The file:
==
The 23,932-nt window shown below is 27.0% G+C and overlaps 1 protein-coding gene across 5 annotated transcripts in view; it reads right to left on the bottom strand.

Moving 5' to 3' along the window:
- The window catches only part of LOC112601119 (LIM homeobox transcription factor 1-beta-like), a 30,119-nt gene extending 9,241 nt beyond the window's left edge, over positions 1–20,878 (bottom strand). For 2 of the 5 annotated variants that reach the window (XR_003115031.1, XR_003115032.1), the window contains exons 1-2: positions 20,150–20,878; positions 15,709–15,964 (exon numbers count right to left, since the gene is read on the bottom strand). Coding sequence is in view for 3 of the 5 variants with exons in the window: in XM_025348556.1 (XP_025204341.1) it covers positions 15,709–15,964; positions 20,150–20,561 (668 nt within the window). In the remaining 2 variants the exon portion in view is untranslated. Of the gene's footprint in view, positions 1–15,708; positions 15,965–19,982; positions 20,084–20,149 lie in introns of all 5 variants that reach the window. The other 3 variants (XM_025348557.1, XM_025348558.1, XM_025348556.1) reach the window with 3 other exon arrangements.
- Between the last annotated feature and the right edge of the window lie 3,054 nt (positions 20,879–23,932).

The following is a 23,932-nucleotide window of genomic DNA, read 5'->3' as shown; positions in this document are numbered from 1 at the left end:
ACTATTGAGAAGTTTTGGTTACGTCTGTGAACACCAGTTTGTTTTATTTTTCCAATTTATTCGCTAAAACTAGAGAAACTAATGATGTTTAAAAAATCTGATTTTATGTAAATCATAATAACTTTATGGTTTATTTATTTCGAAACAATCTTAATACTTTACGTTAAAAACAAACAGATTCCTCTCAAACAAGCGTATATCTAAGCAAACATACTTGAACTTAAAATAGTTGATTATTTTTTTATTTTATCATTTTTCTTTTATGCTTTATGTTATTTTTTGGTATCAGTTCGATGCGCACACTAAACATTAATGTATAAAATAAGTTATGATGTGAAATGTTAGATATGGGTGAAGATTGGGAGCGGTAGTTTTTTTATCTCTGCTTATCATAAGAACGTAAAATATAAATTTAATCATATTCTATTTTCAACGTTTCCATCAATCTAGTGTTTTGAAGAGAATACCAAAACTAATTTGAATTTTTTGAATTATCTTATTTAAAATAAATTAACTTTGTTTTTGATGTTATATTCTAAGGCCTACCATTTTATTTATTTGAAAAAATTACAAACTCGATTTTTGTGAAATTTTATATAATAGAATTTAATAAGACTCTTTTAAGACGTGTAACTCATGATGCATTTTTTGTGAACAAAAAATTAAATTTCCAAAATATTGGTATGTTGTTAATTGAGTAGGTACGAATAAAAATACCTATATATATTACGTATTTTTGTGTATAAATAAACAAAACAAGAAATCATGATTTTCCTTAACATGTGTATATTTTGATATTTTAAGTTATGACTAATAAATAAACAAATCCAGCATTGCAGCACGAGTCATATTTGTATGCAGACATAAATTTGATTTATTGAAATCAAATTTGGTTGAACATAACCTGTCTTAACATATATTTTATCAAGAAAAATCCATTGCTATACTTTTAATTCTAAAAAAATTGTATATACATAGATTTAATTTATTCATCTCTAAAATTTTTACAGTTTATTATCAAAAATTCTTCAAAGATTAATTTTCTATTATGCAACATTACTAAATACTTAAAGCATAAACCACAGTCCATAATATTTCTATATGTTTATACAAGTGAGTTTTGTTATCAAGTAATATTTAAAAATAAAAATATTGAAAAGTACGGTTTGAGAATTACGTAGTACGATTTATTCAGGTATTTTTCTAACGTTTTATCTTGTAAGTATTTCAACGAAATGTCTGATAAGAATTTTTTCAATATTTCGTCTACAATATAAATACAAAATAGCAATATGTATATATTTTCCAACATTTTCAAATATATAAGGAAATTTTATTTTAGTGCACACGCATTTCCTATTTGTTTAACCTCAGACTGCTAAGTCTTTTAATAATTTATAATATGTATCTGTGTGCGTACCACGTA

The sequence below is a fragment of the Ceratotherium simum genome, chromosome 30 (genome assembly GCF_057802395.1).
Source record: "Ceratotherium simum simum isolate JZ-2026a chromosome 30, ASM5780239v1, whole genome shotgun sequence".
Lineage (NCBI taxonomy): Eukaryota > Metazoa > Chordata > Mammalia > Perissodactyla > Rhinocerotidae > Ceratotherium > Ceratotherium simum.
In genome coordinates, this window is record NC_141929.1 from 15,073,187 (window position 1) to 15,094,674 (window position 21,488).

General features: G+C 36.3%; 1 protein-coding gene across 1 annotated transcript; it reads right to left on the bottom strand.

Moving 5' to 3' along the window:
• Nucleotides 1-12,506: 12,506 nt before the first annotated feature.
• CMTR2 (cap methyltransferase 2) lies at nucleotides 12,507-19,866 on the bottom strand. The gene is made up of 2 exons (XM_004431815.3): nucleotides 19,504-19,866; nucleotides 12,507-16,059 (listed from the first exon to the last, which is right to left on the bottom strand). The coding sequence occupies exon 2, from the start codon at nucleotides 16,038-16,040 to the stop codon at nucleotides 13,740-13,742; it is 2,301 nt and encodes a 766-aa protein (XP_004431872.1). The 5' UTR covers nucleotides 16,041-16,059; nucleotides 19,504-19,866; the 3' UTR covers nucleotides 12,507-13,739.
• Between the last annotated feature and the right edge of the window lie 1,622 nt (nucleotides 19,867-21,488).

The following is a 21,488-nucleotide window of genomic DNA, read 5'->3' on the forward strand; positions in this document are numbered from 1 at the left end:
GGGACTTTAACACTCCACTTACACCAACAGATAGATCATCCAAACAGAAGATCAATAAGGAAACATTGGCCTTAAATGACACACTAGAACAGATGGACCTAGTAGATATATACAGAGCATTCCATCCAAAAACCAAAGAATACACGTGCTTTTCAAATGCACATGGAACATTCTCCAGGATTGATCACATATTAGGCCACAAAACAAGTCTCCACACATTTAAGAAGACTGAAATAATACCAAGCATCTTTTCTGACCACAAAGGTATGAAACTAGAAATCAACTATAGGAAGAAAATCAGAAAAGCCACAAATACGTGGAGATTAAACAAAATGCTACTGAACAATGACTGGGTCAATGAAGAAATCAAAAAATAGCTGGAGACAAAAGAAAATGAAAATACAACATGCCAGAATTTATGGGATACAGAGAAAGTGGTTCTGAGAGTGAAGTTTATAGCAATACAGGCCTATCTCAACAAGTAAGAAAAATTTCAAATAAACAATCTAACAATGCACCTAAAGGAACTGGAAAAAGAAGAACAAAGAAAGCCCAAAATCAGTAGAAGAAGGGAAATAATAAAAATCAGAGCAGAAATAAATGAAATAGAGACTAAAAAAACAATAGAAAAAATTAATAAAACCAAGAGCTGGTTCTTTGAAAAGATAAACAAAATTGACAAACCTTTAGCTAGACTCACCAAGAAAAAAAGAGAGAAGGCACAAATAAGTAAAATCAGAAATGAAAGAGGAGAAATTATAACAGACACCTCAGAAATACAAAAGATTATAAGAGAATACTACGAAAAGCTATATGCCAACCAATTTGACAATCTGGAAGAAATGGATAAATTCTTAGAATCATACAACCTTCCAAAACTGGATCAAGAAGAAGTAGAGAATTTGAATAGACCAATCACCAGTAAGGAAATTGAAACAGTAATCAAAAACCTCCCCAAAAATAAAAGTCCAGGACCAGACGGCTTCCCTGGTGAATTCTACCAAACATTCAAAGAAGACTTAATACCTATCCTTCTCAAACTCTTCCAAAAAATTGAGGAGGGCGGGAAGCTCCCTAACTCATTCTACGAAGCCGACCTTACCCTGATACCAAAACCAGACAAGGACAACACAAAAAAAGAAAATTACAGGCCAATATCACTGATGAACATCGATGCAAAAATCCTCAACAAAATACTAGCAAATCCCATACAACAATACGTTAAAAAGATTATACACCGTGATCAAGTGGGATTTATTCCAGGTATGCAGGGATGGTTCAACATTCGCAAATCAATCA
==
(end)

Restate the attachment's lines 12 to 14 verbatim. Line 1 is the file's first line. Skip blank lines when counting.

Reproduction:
Moving 5' to 3' along the window:
• Nucleotides 1-12,506: 12,506 nt before the first annotated feature.
• CMTR2 (cap methyltransferase 2) lies at nucleotides 12,507-19,866 on the bottom strand. The gene is made up of 2 exons (XM_004431815.3): nucleotides 19,504-19,866; nucleotides 12,507-16,059 (listed from the first exon to the last, which is right to left on the bottom strand). The coding sequence occupies exon 2, from the start codon at nucleotides 16,038-16,040 to the stop codon at nucleotides 13,740-13,742; it is 2,301 nt and encodes a 766-aa protein (XP_004431872.1). The 5' UTR covers nucleotides 16,041-16,059; nucleotides 19,504-19,866; the 3' UTR covers nucleotides 12,507-13,739.